How would you like other’s lives to be enhanced?

Disconnect from technology, step off the merry-go-round once in a while. Having an allotment and growing your own is a great antidote for this!

What does the book(s) mean to you?

Creative therapy. The books cover most of that spectrum – photography, writing, graphics, illustration and design. It fuses together my passions into a format I hope people will enjoy as much as I do. But more importantly they have been a healing process – a rebalance towards my own positive mental health and emotional wellbeing.

I never set out to write a book or to create a brand – at the time I was cash-poor and time-rich, filled with stress, anxiety and fear for the future. As a creative person I constantly need to feed my creative desire and the combinations of both creative therapy and green therapy was my way of getting through some really tough years without any real outside help. The result, which I’m now immensely proud of, is the book series ‘Lost the Plot’ – and the clue is in the title.

Your pet hates?

I never use ‘that’ word. It will make you ill or change your perspective on life.

Your fears?

Rain at the weekends and heights – terrified of heights.

Your joys?

My girls, my decks and vinyl, trance music, retro push bikes, having positive mental health, sunshine and the fact I’ve just lost a stone in weight. And my allotment, of course.

Your aims?

Complete book two in the ‘Lost the Plot’ series, grow in confidence, learn to spell correctly and continue to invest in my mental health and emotional wellbeing.

Tips on self-publishing?

Make the product equally as good as a publishing house production – whatever that takes.

The hardest task?

Saving up for my VW spilt screen crew cab.

Why the #HeyAreYouOK? campaign.

Most of my friends and family didn’t know I was finding it difficult to cope at the time – even I didn’t admit to it until years after. Sometimes you have to look hard to see the clues. Claire was my rock. Someone who I could talk to about all the chaos at the time – and this is key really. Just asking the question ‘Hey, are you OK?’ can make all the difference to someone – as it did for me. In terms that I understand, it was a marketing mix of green therapy, creative therapy and physical human intervention – on Claire’s part – that made all the difference to me and my family. This is why I support the campaign.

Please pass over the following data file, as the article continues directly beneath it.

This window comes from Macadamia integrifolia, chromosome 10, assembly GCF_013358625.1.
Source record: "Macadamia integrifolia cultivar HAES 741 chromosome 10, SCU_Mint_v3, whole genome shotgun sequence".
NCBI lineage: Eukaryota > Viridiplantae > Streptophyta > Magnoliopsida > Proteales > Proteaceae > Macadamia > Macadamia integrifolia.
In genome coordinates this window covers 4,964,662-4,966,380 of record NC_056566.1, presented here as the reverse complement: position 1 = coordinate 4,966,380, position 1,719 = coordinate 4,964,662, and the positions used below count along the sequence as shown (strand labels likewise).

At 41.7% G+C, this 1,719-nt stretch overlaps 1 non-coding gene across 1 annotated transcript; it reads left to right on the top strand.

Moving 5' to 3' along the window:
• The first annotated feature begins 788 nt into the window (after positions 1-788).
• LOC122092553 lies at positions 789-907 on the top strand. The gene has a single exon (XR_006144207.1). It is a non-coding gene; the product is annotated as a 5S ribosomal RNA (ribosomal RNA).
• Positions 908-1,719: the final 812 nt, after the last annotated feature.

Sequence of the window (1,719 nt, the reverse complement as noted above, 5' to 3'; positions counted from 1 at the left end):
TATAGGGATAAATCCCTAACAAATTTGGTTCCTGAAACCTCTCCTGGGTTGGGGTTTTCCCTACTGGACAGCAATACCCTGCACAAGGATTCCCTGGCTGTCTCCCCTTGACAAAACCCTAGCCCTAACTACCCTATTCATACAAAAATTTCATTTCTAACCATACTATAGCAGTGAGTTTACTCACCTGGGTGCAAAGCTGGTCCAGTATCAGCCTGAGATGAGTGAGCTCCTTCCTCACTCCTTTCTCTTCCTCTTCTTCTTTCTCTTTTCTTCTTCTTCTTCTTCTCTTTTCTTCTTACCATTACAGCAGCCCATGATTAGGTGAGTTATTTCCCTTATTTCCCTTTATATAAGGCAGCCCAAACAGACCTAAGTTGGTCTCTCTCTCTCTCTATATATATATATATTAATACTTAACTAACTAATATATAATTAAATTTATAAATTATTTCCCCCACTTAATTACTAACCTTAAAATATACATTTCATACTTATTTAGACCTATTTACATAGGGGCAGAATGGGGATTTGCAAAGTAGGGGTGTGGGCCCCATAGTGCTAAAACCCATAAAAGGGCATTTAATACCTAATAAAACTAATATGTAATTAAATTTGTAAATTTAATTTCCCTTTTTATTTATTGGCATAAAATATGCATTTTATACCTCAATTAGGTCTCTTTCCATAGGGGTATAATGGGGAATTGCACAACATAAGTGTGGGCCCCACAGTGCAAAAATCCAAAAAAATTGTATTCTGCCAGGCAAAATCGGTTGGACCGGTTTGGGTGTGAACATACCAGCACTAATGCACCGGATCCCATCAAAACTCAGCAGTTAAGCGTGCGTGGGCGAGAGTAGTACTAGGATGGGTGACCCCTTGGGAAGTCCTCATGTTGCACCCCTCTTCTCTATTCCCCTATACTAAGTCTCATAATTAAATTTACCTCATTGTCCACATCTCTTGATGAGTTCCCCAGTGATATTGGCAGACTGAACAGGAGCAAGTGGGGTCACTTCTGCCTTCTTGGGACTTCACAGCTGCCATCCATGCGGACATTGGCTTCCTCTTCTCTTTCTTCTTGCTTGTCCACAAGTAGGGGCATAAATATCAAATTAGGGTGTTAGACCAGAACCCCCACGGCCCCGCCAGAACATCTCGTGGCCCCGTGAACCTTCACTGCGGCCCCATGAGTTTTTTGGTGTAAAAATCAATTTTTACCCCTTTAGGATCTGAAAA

The people behind this campaign are ‘Storm Skills Training’ who are a Community Interest Company. They are an organisation who are taking this message out to the business community, to employers and schools to help create a responsive strategy for suicide prevention and self-harm. Their evidence-based training focuses on developing the skills needed by staff and teachers to help a person at risk of suicide or self-harm to stay safe.

The #HeyAreYouOK? campaign’s mission is to promote a culture that teaches us to recognise distress and to talk about it openly and honestly; a culture that teaches us to ask for help without fear of being stigmatised; and a culture that teaches us to see that sometimes we need to reach out to those we think may be finding life difficult to cope with. It doesn’t take much.

Simply just asking #HeyAreYouOK? can make all the difference.

When will you ask…

Allotment Junkie holding a sign '#HeyAreYouOK' down the allotment plot showing support for the campaign

"Please don’t be afraid to ask for help, life circumstances can at times overcome all of us – it happened to me – I now know you don’t have to face these difficult times alone. Please reach out to family and friends – pick up the phone and talk to the support charities, it may be difficult for you to even do this – but there is support and people who care and can help… Don’t ever give up!

Rock bottom if you’ve been there is a great place to start over, grow and build from".

#positivementalhealth #positiveattitude #mentalhealth #mentalhealthmatters #greentherapy #heyareyouOK? #allotmentjunkie #allotmentjunkies

Big Love ; ) AJ Xx